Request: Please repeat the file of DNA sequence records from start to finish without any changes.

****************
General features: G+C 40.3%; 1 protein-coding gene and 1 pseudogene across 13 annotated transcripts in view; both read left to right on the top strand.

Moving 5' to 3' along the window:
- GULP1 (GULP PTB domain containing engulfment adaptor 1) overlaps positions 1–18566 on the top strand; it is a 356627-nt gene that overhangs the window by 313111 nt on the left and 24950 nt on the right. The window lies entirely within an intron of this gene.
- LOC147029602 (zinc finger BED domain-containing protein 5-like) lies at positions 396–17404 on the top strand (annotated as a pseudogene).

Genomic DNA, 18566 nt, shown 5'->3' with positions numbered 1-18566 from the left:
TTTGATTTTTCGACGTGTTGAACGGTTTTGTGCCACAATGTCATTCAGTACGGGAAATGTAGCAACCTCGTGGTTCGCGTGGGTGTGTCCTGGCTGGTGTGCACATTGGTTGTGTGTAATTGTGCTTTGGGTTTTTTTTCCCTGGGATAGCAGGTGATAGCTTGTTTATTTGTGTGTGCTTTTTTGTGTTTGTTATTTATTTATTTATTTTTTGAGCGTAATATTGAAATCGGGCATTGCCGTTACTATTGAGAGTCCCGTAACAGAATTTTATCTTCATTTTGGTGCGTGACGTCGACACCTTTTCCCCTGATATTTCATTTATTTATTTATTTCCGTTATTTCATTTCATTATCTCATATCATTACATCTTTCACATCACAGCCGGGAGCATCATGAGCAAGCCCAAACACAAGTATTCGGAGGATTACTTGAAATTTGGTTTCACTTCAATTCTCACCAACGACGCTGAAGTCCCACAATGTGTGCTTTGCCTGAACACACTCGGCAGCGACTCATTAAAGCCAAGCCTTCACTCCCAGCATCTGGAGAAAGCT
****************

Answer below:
General features: G+C 40.3%; 1 protein-coding gene and 1 pseudogene across 13 annotated transcripts in view; both read left to right on the top strand.

Moving 5' to 3' along the window:
- GULP1 (GULP PTB domain containing engulfment adaptor 1) overlaps positions 1–18566 on the top strand; it is a 356627-nt gene that overhangs the window by 313111 nt on the left and 24950 nt on the right. The window lies entirely within an intron of this gene.
- LOC147029602 (zinc finger BED domain-containing protein 5-like) lies at positions 396–17404 on the top strand (annotated as a pseudogene).

Genomic DNA, 18566 nt, shown 5'->3' with positions numbered 1-18566 from the left:
TTTGATTTTTCGACGTGTTGAACGGTTTTGTGCCACAATGTCATTCAGTACGGGAAATGTAGCAACCTCGTGGTTCGCGTGGGTGTGTCCTGGCTGGTGTGCACATTGGTTGTGTGTAATTGTGCTTTGGGTTTTTTTTCCCTGGGATAGCAGGTGATAGCTTGTTTATTTGTGTGTGCTTTTTTGTGTTTGTTATTTATTTATTTATTTTTTGAGCGTAATATTGAAATCGGGCATTGCCGTTACTATTGAGAGTCCCGTAACAGAATTTTATCTTCATTTTGGTGCGTGACGTCGACACCTTTTCCCCTGATATTTCATTTATTTATTTATTTCCGTTATTTCATTTCATTATCTCATATCATTACATCTTTCACATCACAGCCGGGAGCATCATGAGCAAGCCCAAACACAAGTATTCGGAGGATTACTTGAAATTTGGTTTCACTTCAATTCTCACCAACGACGCTGAAGTCCCACAATGTGTGCTTTGCCTGAACACACTCGGCAGCGACTCATTAAAGCCAAGCCTTCACTCCCAGCATCTGGAGAAAGCT